Three or four times a week, he takes off in the afternoon to shop the stores in a particular LA neighborhood. One day it may be Venice and Santa Monica. Another day it could be Beverly Hills. Another day he might stroll down Robertson Boulevard and Melrose Avenue. He always takes his camera to capture what is on the store racks. “You can’t get lazy in this game. I don’t care how successful I am. I feel like there is something I could always do better,” he explained.

Schwartz not only studies what is in the stores, but he makes a few purchases. Inside his 60,000-square-foot building—which houses designers, sample makers, customer service and shipping— there is a large open space carved out for Schwartz’s own vintage collection of clothing he has been gathering for 35 years. “These are my archives,” he said. “There are 15,000 pairs of jeans here. I have vintage leathers here. Almost on a daily basis I refer back to this collection.”

ABS by Allen Schwartz has always been strongest in the casual dress, career dress and evening-gown category. The company gained a reputation for reinterpreting red-carpet gowns seen at celebrity-studded events such as the Academy Awards and the Emmy Awards. His dresses, however, don’t sell for thousands of dollars but hundreds. “Our mantra has always been ‘affordable luxury,’” he said. Almost everything he makes, except for the leather jackets and faux-fur jackets, is manufactured in Los Angeles with contractors he has been using for decades.

Schwartz’s designs sell at high-end department stores such as Saks Fifth Avenue, Nordstrom, Neiman Marcus and Bloomingdale’s. But he is hoping to expand to more specialty stores with the line. He is constantly shuttling back and forth between Los Angeles and New York to take care of sales, meet with retailers and expand the business.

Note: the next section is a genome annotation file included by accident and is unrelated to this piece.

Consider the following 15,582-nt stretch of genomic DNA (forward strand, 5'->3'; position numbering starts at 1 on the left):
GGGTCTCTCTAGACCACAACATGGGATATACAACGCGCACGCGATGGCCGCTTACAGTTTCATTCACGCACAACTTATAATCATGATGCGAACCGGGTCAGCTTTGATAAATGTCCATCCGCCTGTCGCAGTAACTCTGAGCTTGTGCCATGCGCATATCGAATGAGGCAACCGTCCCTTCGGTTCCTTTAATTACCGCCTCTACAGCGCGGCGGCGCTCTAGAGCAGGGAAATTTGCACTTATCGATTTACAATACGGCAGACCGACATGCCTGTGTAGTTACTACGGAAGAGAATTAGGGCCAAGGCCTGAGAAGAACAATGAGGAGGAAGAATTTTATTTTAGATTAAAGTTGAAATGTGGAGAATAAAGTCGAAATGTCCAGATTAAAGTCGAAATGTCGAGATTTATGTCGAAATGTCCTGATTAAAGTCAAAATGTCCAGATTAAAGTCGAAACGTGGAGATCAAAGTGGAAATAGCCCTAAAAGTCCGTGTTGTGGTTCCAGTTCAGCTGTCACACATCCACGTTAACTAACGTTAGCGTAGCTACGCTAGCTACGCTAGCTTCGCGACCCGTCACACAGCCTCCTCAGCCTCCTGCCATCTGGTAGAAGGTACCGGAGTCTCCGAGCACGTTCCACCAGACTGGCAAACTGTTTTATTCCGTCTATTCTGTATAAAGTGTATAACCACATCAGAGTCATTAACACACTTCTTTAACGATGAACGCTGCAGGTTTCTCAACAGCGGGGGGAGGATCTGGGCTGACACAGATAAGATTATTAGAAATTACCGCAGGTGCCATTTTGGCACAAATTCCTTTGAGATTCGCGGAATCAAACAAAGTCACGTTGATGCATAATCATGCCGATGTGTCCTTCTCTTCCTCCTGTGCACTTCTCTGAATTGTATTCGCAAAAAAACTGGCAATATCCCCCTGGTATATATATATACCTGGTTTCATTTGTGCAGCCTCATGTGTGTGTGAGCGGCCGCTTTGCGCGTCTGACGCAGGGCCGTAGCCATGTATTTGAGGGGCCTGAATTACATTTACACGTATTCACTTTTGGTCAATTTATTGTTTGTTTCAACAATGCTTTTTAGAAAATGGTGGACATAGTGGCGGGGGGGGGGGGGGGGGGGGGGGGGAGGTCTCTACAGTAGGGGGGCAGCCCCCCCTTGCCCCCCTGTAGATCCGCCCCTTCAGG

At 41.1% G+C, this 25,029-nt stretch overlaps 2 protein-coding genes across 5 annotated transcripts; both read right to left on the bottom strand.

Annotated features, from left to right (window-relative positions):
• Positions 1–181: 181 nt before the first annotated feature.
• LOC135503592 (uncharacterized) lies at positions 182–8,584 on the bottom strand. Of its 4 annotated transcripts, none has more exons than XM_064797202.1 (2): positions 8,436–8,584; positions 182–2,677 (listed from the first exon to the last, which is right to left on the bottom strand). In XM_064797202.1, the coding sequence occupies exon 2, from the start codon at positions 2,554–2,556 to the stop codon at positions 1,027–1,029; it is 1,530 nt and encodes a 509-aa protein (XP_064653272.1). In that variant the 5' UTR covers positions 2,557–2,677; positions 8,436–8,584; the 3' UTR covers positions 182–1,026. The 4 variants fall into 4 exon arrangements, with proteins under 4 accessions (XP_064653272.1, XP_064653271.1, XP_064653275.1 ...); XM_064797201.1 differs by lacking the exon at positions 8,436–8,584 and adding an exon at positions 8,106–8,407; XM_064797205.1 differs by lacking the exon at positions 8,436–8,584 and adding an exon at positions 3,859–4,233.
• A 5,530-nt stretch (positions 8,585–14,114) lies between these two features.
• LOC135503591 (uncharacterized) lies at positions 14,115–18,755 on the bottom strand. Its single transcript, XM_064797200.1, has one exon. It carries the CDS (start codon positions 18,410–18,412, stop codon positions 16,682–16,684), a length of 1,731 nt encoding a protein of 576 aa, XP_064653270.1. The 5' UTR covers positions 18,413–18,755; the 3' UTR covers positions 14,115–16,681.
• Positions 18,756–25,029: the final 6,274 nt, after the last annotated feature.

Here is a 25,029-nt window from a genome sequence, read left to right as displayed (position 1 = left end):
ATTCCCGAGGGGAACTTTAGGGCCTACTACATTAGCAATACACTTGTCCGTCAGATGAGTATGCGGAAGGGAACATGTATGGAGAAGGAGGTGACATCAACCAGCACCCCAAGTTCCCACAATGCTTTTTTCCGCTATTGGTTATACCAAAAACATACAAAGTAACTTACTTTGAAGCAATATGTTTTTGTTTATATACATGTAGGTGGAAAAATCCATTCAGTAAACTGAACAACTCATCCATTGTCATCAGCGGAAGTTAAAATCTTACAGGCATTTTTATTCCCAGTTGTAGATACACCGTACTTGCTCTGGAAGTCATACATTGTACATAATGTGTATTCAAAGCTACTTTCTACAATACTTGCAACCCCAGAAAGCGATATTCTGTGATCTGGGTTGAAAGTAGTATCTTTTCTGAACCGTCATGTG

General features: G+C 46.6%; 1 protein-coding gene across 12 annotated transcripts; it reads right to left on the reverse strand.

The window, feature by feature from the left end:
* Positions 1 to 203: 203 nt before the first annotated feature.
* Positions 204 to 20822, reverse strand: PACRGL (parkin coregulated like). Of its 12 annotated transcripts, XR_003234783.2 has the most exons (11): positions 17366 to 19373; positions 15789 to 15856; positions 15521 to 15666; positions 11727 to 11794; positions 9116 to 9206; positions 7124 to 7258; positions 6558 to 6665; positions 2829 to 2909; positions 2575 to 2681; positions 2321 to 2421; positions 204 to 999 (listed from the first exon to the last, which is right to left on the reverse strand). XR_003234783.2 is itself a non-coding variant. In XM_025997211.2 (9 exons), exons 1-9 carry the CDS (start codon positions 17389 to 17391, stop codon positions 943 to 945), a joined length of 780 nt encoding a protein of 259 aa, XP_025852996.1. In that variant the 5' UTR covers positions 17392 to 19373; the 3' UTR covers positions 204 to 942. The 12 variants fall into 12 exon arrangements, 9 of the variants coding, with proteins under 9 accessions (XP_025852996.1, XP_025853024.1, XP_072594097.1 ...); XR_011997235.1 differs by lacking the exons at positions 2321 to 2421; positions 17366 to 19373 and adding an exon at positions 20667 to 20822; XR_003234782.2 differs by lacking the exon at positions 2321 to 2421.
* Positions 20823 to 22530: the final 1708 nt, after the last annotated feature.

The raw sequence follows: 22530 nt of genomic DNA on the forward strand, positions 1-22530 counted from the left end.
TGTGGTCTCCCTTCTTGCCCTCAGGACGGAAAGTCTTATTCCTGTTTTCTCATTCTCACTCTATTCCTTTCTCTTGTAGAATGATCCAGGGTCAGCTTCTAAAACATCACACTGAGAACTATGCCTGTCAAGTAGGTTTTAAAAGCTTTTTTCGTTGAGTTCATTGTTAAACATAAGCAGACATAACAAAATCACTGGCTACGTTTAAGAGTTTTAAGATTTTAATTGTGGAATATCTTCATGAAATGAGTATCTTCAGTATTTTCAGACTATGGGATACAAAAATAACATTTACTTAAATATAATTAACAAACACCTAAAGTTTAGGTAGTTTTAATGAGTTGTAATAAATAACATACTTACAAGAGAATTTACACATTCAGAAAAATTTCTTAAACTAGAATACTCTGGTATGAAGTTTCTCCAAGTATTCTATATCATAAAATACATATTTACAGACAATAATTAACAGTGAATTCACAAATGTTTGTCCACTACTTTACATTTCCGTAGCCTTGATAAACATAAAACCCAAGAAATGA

Eight months ago, the company launched a plus-size version of its dresses, which now are a strong seller at Nordstrom, Schwartz said.

For five years, Schwartz was designing a low-cost line called Allen B. for JCPenney. But Schwartz, who designed the line, which was sourced by the retailer, said he is ending that deal this December because of the retail chain’s schizophrenic behavior—even though during a three-year period he earned royalties on $290 million in sales. “To be frank, I became uncomfortable with them. Too many changes. One week it was denim. The next week it was dresses. I like to be more consistent,” he admitted.

He is now looking for a new mass-merchant partner to carry his Allen B. line.

He is also expanding his licensing deals. That is being handled by Armand Marciano, who more than a decade ago left Guess Inc., which is run by his brothers.

In 2003, Marciano became the co-owner of ABS by Allen Schwartz. He is in charge of licensing deals for things such as denim, which Schwartz designs, as well as jewelry and childrenswear. The company is busy working on adding several licenses for things such as fragrances, accessories and footwear. “Armand has been the driving force behind the licenses,” Schwartz said. “It has been a great partnership, so I can deal with developing product.”